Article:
Environmental Radioactivity

Environmental Radioactivity

Overview

SUERC has a well-established reputation for excellence in the field of environmental radioactivity and radiometric techniques. This research has been supported for a number of years by grants from several Research Councils, Government Departments, Local Councils and the Nuclear Industry.


Man-made Radionuclides

Man-made radionuclides in the environment are derived from a wide range of sources including the atmospheric testing of nuclear weapons, nuclear fuel cycle releases and nuclear accidents such as Chernobyl. The study of these radionuclides in the environment is of inherent interest in order to gain an understanding of their geochemical behaviours and radiological significance. These radionuclides are also valuable tracers of environmental processes.

Particular areas of interest include:

  • The use of man-made radionuclides in the study of mixing and accumulation processes in marine and freshwater sediments
  • The geochemistry and environmental behaviour of a range radionuclides in the terrestrial and aquatic environments.
  • Dosimetry and dose reconstruction.

 

Naturally-occurring Radionuclides

The ubiquitous nature of naturally occurring radionuclides makes them of great use in a wide range of environmental applications. For example, the decay-series of the long-lived radionuclides 238U, 235U and 232Th contain radioactive isotopes of several elements with markedly contrasting geochemistries. Radioactive disequilibrium within these series is brought about by a variety of surface and near-surface processes occurring over timescales ranging from days to millions of years. The study of these disequilibria contributes to our understanding of the time-scales of a broad spectrum of geological, oceanographic and environmental processes.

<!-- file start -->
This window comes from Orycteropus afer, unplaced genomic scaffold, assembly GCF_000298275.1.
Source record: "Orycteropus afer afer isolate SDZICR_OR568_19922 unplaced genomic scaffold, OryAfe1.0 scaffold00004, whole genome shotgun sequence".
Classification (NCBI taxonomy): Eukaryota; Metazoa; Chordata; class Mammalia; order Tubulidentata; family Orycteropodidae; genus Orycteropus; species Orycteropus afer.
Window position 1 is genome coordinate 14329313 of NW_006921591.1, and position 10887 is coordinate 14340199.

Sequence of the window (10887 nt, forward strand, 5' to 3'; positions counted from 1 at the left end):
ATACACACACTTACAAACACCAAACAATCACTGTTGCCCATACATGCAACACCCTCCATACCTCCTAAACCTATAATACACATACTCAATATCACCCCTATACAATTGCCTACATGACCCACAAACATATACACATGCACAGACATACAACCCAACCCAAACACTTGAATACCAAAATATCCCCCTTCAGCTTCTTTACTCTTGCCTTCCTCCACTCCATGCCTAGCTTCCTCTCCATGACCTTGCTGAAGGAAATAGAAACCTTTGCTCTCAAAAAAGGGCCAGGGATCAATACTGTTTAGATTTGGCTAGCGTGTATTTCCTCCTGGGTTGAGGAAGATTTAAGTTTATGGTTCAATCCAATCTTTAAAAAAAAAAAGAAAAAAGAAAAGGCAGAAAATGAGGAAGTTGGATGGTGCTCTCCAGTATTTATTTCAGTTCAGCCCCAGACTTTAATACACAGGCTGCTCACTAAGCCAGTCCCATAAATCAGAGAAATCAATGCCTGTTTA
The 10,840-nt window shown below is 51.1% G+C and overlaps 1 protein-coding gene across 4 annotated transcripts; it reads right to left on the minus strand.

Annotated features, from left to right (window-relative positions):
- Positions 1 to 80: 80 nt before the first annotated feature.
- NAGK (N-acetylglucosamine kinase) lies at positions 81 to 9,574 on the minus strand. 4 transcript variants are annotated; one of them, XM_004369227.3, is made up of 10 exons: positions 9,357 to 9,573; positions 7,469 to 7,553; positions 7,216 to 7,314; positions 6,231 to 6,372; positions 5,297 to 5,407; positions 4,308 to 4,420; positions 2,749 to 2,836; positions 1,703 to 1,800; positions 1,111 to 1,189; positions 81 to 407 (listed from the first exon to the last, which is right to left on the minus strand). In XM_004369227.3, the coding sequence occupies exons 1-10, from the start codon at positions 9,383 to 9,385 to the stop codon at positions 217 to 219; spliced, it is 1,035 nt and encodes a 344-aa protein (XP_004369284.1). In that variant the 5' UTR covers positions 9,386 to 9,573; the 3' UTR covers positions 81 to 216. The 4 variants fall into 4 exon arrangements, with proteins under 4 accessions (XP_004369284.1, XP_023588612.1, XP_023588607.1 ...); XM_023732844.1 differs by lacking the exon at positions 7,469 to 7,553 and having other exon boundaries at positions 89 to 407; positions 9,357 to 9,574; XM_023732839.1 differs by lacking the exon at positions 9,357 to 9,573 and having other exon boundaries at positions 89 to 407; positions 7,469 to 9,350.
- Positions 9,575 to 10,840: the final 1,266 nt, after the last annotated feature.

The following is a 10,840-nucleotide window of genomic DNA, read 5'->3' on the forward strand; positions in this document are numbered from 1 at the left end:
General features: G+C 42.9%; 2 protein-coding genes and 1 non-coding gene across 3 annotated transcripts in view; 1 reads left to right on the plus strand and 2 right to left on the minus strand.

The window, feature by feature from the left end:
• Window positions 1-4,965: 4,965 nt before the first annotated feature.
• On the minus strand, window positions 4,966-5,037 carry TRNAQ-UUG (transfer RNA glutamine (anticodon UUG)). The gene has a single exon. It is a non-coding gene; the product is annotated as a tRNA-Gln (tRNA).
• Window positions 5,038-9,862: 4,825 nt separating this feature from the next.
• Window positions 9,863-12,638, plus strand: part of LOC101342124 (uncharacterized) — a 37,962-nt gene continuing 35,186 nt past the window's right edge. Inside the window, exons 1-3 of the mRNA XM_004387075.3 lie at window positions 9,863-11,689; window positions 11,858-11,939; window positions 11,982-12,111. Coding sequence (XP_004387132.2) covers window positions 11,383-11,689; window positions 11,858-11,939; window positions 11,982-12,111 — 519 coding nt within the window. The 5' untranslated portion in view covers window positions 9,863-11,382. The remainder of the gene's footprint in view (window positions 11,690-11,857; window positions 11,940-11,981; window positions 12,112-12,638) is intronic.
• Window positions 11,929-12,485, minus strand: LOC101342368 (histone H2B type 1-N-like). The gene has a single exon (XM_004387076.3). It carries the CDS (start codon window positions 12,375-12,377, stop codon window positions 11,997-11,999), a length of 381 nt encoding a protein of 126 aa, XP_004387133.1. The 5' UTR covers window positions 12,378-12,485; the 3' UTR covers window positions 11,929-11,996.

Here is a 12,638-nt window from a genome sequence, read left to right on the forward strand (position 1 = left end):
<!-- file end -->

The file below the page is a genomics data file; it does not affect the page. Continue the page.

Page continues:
Examples of applications of the study of these radionuclides in the environment are:

  • Characterisation of accumulation and mixing processes in marine and freshwater sediments, and ombrotrophic peat deposits over short timescales (200 yrs) using 210Pb.
  • Natural analogue studies relating to radioactive waste disposal repository designs and performance assessments.
  • Investigation of the environmental and geochemical behaviour of depleted uranium.
  • Determination of sediment accumulation rates over long timescales (105 yrs) using 230Th.
  • Investigation of scavenging processes in the aquatic environment using 234Th (<1 year).

 

Details of our analytical capability are here